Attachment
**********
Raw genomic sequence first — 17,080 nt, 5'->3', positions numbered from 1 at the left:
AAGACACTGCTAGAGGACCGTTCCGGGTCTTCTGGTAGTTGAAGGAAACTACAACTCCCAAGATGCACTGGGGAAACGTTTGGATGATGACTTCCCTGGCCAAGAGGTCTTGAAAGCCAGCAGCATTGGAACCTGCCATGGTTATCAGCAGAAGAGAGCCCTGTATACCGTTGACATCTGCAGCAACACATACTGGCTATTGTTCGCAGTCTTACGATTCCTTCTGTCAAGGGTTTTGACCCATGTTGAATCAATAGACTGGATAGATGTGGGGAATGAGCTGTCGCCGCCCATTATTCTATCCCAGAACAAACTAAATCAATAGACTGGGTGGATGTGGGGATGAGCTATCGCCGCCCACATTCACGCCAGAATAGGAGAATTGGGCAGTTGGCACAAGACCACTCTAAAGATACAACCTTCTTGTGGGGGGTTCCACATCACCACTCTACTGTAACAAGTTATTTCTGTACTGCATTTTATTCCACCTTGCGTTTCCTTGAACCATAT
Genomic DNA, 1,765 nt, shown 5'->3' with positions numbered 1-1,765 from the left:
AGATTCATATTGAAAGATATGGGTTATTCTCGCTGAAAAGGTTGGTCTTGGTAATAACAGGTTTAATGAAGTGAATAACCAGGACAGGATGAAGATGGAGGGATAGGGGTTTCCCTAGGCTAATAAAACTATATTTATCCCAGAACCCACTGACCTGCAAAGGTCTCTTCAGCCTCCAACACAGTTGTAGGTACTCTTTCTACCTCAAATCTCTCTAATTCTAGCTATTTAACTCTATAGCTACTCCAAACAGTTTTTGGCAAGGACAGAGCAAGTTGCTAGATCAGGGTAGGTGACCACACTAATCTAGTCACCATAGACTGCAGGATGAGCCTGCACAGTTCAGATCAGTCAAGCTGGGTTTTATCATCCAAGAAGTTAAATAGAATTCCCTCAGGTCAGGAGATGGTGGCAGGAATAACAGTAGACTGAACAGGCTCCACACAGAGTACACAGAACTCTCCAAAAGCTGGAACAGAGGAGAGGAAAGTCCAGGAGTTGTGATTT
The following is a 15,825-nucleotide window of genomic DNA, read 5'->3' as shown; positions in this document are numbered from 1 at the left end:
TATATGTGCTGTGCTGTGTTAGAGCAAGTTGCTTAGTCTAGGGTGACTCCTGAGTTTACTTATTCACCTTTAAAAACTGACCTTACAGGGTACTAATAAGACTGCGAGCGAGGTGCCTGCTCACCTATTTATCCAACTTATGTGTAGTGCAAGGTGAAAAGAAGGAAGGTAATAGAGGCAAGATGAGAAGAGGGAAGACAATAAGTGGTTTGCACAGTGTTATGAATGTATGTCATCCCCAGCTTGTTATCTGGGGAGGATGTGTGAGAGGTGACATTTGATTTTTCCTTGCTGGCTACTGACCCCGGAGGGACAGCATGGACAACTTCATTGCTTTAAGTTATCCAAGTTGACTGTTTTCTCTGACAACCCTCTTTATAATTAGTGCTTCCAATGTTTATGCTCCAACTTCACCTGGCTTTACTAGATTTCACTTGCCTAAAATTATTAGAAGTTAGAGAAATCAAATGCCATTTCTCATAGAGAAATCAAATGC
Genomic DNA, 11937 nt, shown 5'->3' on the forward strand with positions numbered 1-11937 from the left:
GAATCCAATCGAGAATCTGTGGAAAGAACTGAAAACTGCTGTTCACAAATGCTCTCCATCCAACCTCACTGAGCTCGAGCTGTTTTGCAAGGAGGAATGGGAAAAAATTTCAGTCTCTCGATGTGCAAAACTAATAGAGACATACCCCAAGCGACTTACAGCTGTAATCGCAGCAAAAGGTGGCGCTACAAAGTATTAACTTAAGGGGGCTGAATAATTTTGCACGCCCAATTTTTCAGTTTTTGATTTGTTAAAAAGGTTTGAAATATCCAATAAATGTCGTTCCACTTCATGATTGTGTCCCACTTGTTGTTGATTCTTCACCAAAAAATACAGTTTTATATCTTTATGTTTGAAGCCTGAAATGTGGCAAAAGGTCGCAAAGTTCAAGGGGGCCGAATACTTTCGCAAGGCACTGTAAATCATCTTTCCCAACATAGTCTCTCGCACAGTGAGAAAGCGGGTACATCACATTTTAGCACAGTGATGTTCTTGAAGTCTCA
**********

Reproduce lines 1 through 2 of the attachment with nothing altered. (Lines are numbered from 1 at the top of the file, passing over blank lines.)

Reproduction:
Raw genomic sequence first — 17,080 nt, 5'->3', positions numbered from 1 at the left:
AAGACACTGCTAGAGGACCGTTCCGGGTCTTCTGGTAGTTGAAGGAAACTACAACTCCCAAGATGCACTGGGGAAACGTTTGGATGATGACTTCCCTGGCCAAGAGGTCTTGAAAGCCAGCAGCATTGGAACCTGCCATGGTTATCAGCAGAAGAGAGCCCTGTATACCGTTGACATCTGCAGCAACACATACTGGCTATTGTTCGCAGTCTTACGATTCCTTCTGTCAAGGGTTTTGACCCATGTTGAATCAATAGACTGGATAGATGTGGGGAATGAGCTGTCGCCGCCCATTATTCTATCCCAGAACAAACTAAATCAATAGACTGGGTGGATGTGGGGATGAGCTATCGCCGCCCACATTCACGCCAGAATAGGAGAATTGGGCAGTTGGCACAAGACCACTCTAAAGATACAACCTTCTTGTGGGGGGTTCCACATCACCACTCTACTGTAACAAGTTATTTCTGTACTGCATTTTATTCCACCTTGCGTTTCCTTGAACCATAT